Back to Basics: Irregular Verbs
We’re finally to the last back to basics post on verbs, the irregular verbs. These are the rule breakers that refuse to follow the same rules as the rest for the different tenses. They can seem intimidating at first, but don’t worry. Although they don’t follow the same rules as most, they do follow their own set.
Let’s start off with the state of being verbs.
Be, am, is, was, and were are all different forms of the same verb, be. Is, am, and was are singular. Are and were are plural. Be itself can work either way, depending on the tense. Are and is are in the present tense. Was and were are past tense verbs.
Note: Even though “you” is sometimes singular, use the plural state of being verbs in second person.
So let’s break down their usage.
What about all the other verbs?
With the rest of the verbs, it’s really the past tenses that cause the hiccups. All verbs, aside from the state of being verbs, will follow the rules for present and future tense we talked about last week. It’s when we go to into the past tenses that things change.
A few verbs add a “t” to the end of the word instead of the usual –ed suffix. Actually most of these verbs can be considered standard nowadays, as you can see in the chart below, and often the standard version is preferred in modern speech and text. However, this does not hold true for every instance.
When one of these words have double vowels in a single syllable, one is generally dropped before the “t” is added. When the verb ends in “d,” swap out the “d” for a “t.”
There are a lot more of these, but this should give you an idea. In every example above where you are given two options, I would suggest using the standard version. The ones ending in “t” are still technically correct, but they are in the process of fading from English and have been for the past century or so.
Languages evolve, or they die out. It’s a slow process, but the rise of modern technology and how it has sped up communication on a global scale is causing the rate of etymological evolution to increase over the past few decades. This is something we as students, authors, and readers need to keep in mind.
It can help to know the antiquated rules of grammar and spelling, but you must know the current ones and keep an eye out for those that are changing.
Some verbs just don’t change, no matter which tense they are in.
Some verbs use the suffix –en when in past perfect.
These irregular verbs can take three different routes. Some of these verbs stay the same in both present and simple past tense before adding the –en suffix to their past perfect forms. Others either change a vowel, or they take a vowel from its long pronunciation to the short one, or vice versa, when going from present to past simple. Whether you add the –en suffix to the present or past tense spelling of the word depends on the word in question.
When in doubt, try saying both versions out loud. One should sound odd. Use the other.
This is nowhere close to a comprehensive list, but it does show several different examples of what we’re talking about.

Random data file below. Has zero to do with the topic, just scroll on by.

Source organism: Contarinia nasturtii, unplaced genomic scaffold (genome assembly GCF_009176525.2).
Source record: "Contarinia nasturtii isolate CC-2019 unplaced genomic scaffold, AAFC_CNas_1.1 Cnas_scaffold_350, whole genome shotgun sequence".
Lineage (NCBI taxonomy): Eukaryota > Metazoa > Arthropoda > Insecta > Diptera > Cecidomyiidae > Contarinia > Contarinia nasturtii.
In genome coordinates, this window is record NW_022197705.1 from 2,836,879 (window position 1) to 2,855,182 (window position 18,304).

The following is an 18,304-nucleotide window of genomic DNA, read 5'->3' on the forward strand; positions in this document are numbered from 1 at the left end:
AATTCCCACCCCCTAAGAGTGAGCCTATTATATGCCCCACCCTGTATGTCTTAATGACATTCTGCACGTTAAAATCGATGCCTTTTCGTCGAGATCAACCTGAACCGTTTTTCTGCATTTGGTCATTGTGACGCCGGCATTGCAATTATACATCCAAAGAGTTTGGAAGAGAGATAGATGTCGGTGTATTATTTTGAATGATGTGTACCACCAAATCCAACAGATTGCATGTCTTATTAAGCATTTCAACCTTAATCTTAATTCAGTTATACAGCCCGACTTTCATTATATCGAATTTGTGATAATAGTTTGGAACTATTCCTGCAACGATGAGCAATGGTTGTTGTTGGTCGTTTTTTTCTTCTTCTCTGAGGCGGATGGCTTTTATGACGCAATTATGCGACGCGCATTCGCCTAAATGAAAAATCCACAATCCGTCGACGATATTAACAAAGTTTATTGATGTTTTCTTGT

Awake changes the middle “a” to an “o” when shifting from present to past. Then the –en suffix is added to its past simple spelling to form past perfect. Beat is spelled the same in both present and past tense. Bite goes from the long pronunciation of “i” in present tense to the short pronunciation in past tense, then the “t” is doubled in the past tense spelling before the –en suffix is added for the past perfect tense.
Drive and fall are both examples of verbs that change which vowel is used to move from present to past tense, then they revert to the present tense spelling and add –en to form their past perfect form.
Some verbs just add an “n” to the end of their past perfect forms.
These can work in one of several ways. In the first, they can change a vowel when going from present to past before reverting to their present form with an “n” added to the end in past perfect tense. Others change the way they are spelled when going from present to past tense and then change the verb again and add an “n” onto the end to make it past perfect. A couple are lazy and while they change spelling from present to past tense, they just stick an “n” onto the end to make it past perfect.
Wait a second. This is getting confusing. How can I remember which vowel changes into what?
Go look at the charts again. There’s a pattern with these verbs that change vowels when going present to past and then change back to the present vowel for past perfect.
Some verbs change how they are spelled for the past tenses, but the spelling is the same for both past tenses.
There’s a pattern to these too. Any time a verb’s past tense ends in “ught,” it will be the same for both past and past perfect tenses. Single syllable verbs ending in “ay” in present tense will end in “aid” in both past tenses, and single syllable verbs ending in “ell” in present tense will end in “old” in both past tenses.
Finally, some verbs have a vowel progression from “i” to “a” to “u” as they move from present to past to past perfect.
So there you go. While not exactly simple with how many groups there are, here are a few ways to keep track of irregular verbs and how they change for the tense they are in. I hope you find it useful.
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A. B. England is a novelist, all around geek, avid crafter, and the home-schooling mother of two.
She is an autistic creator with a love of mythology, fantasy, and all flavors of science fiction.
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